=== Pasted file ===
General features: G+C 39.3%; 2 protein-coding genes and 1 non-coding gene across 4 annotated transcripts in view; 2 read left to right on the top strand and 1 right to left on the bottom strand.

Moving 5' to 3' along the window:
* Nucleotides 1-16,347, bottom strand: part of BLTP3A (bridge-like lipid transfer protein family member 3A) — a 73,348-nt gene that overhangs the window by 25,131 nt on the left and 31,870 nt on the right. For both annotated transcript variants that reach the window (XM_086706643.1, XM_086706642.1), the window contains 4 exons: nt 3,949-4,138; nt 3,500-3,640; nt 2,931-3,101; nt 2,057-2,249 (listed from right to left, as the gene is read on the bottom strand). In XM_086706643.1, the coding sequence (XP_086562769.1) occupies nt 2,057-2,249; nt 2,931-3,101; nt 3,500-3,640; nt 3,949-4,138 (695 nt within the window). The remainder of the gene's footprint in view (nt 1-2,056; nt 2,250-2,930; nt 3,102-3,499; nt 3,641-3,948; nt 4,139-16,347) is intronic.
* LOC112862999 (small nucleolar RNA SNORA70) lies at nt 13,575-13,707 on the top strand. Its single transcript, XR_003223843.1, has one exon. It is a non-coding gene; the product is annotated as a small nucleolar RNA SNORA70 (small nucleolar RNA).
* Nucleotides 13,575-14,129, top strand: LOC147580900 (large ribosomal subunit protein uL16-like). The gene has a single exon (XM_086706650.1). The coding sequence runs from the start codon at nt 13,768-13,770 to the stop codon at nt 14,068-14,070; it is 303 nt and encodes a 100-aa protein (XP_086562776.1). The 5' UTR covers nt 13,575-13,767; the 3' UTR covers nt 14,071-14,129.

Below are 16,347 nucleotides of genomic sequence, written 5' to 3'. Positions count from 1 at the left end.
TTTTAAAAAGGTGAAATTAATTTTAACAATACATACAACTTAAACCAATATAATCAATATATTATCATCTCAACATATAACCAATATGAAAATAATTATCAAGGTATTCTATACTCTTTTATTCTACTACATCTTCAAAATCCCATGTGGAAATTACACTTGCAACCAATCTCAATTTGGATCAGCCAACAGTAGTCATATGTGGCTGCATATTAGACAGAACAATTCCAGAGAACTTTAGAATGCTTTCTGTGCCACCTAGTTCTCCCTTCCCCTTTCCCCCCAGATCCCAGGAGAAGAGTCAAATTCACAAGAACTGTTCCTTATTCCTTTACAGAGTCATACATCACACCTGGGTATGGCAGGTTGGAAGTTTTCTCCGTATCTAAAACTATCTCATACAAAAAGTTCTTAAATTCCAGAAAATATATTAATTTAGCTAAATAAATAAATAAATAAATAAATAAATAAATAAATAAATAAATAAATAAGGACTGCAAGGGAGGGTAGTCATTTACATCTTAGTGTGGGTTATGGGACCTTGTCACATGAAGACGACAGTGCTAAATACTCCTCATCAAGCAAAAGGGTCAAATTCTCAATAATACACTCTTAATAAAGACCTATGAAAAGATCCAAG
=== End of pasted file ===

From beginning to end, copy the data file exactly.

General features: G+C 39.3%; 2 protein-coding genes and 1 non-coding gene across 4 annotated transcripts in view; 2 read left to right on the top strand and 1 right to left on the bottom strand.

Moving 5' to 3' along the window:
* Nucleotides 1-16,347, bottom strand: part of BLTP3A (bridge-like lipid transfer protein family member 3A) — a 73,348-nt gene that overhangs the window by 25,131 nt on the left and 31,870 nt on the right. For both annotated transcript variants that reach the window (XM_086706643.1, XM_086706642.1), the window contains 4 exons: nt 3,949-4,138; nt 3,500-3,640; nt 2,931-3,101; nt 2,057-2,249 (listed from right to left, as the gene is read on the bottom strand). In XM_086706643.1, the coding sequence (XP_086562769.1) occupies nt 2,057-2,249; nt 2,931-3,101; nt 3,500-3,640; nt 3,949-4,138 (695 nt within the window). The remainder of the gene's footprint in view (nt 1-2,056; nt 2,250-2,930; nt 3,102-3,499; nt 3,641-3,948; nt 4,139-16,347) is intronic.
* LOC112862999 (small nucleolar RNA SNORA70) lies at nt 13,575-13,707 on the top strand. Its single transcript, XR_003223843.1, has one exon. It is a non-coding gene; the product is annotated as a small nucleolar RNA SNORA70 (small nucleolar RNA).
* Nucleotides 13,575-14,129, top strand: LOC147580900 (large ribosomal subunit protein uL16-like). The gene has a single exon (XM_086706650.1). The coding sequence runs from the start codon at nt 13,768-13,770 to the stop codon at nt 14,068-14,070; it is 303 nt and encodes a 100-aa protein (XP_086562776.1). The 5' UTR covers nt 13,575-13,767; the 3' UTR covers nt 14,071-14,129.

Below are 16,347 nucleotides of genomic sequence, written 5' to 3'. Positions count from 1 at the left end.
TTTTAAAAAGGTGAAATTAATTTTAACAATACATACAACTTAAACCAATATAATCAATATATTATCATCTCAACATATAACCAATATGAAAATAATTATCAAGGTATTCTATACTCTTTTATTCTACTACATCTTCAAAATCCCATGTGGAAATTACACTTGCAACCAATCTCAATTTGGATCAGCCAACAGTAGTCATATGTGGCTGCATATTAGACAGAACAATTCCAGAGAACTTTAGAATGCTTTCTGTGCCACCTAGTTCTCCCTTCCCCTTTCCCCCCAGATCCCAGGAGAAGAGTCAAATTCACAAGAACTGTTCCTTATTCCTTTACAGAGTCATACATCACACCTGGGTATGGCAGGTTGGAAGTTTTCTCCGTATCTAAAACTATCTCATACAAAAAGTTCTTAAATTCCAGAAAATATATTAATTTAGCTAAATAAATAAATAAATAAATAAATAAATAAATAAATAAATAAATAAATAAGGACTGCAAGGGAGGGTAGTCATTTACATCTTAGTGTGGGTTATGGGACCTTGTCACATGAAGACGACAGTGCTAAATACTCCTCATCAAGCAAAAGGGTCAAATTCTCAATAATACACTCTTAATAAAGACCTATGAAAAGATCCAAG